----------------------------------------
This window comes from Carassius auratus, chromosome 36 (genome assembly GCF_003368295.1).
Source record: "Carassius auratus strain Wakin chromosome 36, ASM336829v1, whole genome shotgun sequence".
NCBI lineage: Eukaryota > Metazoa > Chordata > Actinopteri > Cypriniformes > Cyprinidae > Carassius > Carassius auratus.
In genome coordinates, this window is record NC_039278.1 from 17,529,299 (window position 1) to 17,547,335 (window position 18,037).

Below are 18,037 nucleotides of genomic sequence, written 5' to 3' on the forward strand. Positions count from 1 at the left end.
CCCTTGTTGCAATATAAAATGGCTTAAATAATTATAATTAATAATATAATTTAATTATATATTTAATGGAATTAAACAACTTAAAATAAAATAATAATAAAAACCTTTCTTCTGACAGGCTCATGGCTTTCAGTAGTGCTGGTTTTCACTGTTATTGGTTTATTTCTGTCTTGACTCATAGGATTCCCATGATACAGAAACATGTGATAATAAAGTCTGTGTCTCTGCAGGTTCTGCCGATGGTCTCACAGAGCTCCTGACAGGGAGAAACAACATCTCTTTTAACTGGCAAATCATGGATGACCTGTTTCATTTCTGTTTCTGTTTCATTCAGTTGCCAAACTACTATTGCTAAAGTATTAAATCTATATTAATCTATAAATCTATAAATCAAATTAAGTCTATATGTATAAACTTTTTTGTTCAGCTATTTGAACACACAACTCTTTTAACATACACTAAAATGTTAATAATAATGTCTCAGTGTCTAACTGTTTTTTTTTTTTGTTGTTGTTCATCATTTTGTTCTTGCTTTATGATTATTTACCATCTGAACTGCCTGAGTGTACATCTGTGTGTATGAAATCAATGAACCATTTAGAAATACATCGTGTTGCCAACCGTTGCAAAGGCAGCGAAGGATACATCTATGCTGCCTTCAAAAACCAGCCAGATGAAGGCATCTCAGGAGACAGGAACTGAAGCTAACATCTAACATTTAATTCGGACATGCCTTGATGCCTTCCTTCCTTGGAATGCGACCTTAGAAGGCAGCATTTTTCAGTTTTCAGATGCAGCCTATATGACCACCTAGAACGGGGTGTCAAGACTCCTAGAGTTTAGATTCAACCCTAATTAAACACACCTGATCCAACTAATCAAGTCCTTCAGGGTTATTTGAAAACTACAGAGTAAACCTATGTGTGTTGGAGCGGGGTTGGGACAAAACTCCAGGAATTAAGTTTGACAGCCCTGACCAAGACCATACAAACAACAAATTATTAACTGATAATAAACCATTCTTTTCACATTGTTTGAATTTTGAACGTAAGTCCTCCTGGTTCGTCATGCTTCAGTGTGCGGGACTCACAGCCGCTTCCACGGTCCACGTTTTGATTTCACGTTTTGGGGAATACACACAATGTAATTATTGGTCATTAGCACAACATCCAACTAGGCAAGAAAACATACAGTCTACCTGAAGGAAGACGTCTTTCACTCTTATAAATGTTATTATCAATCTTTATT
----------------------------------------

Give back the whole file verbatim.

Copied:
This window comes from Carassius auratus, chromosome 36 (genome assembly GCF_003368295.1).
Source record: "Carassius auratus strain Wakin chromosome 36, ASM336829v1, whole genome shotgun sequence".
NCBI lineage: Eukaryota > Metazoa > Chordata > Actinopteri > Cypriniformes > Cyprinidae > Carassius > Carassius auratus.
In genome coordinates, this window is record NC_039278.1 from 17,529,299 (window position 1) to 17,547,335 (window position 18,037).

Below are 18,037 nucleotides of genomic sequence, written 5' to 3' on the forward strand. Positions count from 1 at the left end.
CCCTTGTTGCAATATAAAATGGCTTAAATAATTATAATTAATAATATAATTTAATTATATATTTAATGGAATTAAACAACTTAAAATAAAATAATAATAAAAACCTTTCTTCTGACAGGCTCATGGCTTTCAGTAGTGCTGGTTTTCACTGTTATTGGTTTATTTCTGTCTTGACTCATAGGATTCCCATGATACAGAAACATGTGATAATAAAGTCTGTGTCTCTGCAGGTTCTGCCGATGGTCTCACAGAGCTCCTGACAGGGAGAAACAACATCTCTTTTAACTGGCAAATCATGGATGACCTGTTTCATTTCTGTTTCTGTTTCATTCAGTTGCCAAACTACTATTGCTAAAGTATTAAATCTATATTAATCTATAAATCTATAAATCAAATTAAGTCTATATGTATAAACTTTTTTGTTCAGCTATTTGAACACACAACTCTTTTAACATACACTAAAATGTTAATAATAATGTCTCAGTGTCTAACTGTTTTTTTTTTTTGTTGTTGTTCATCATTTTGTTCTTGCTTTATGATTATTTACCATCTGAACTGCCTGAGTGTACATCTGTGTGTATGAAATCAATGAACCATTTAGAAATACATCGTGTTGCCAACCGTTGCAAAGGCAGCGAAGGATACATCTATGCTGCCTTCAAAAACCAGCCAGATGAAGGCATCTCAGGAGACAGGAACTGAAGCTAACATCTAACATTTAATTCGGACATGCCTTGATGCCTTCCTTCCTTGGAATGCGACCTTAGAAGGCAGCATTTTTCAGTTTTCAGATGCAGCCTATATGACCACCTAGAACGGGGTGTCAAGACTCCTAGAGTTTAGATTCAACCCTAATTAAACACACCTGATCCAACTAATCAAGTCCTTCAGGGTTATTTGAAAACTACAGAGTAAACCTATGTGTGTTGGAGCGGGGTTGGGACAAAACTCCAGGAATTAAGTTTGACAGCCCTGACCAAGACCATACAAACAACAAATTATTAACTGATAATAAACCATTCTTTTCACATTGTTTGAATTTTGAACGTAAGTCCTCCTGGTTCGTCATGCTTCAGTGTGCGGGACTCACAGCCGCTTCCACGGTCCACGTTTTGATTTCACGTTTTGGGGAATACACACAATGTAATTATTGGTCATTAGCACAACATCCAACTAGGCAAGAAAACATACAGTCTACCTGAAGGAAGACGTCTTTCACTCTTATAAATGTTATTATCAATCTTTATT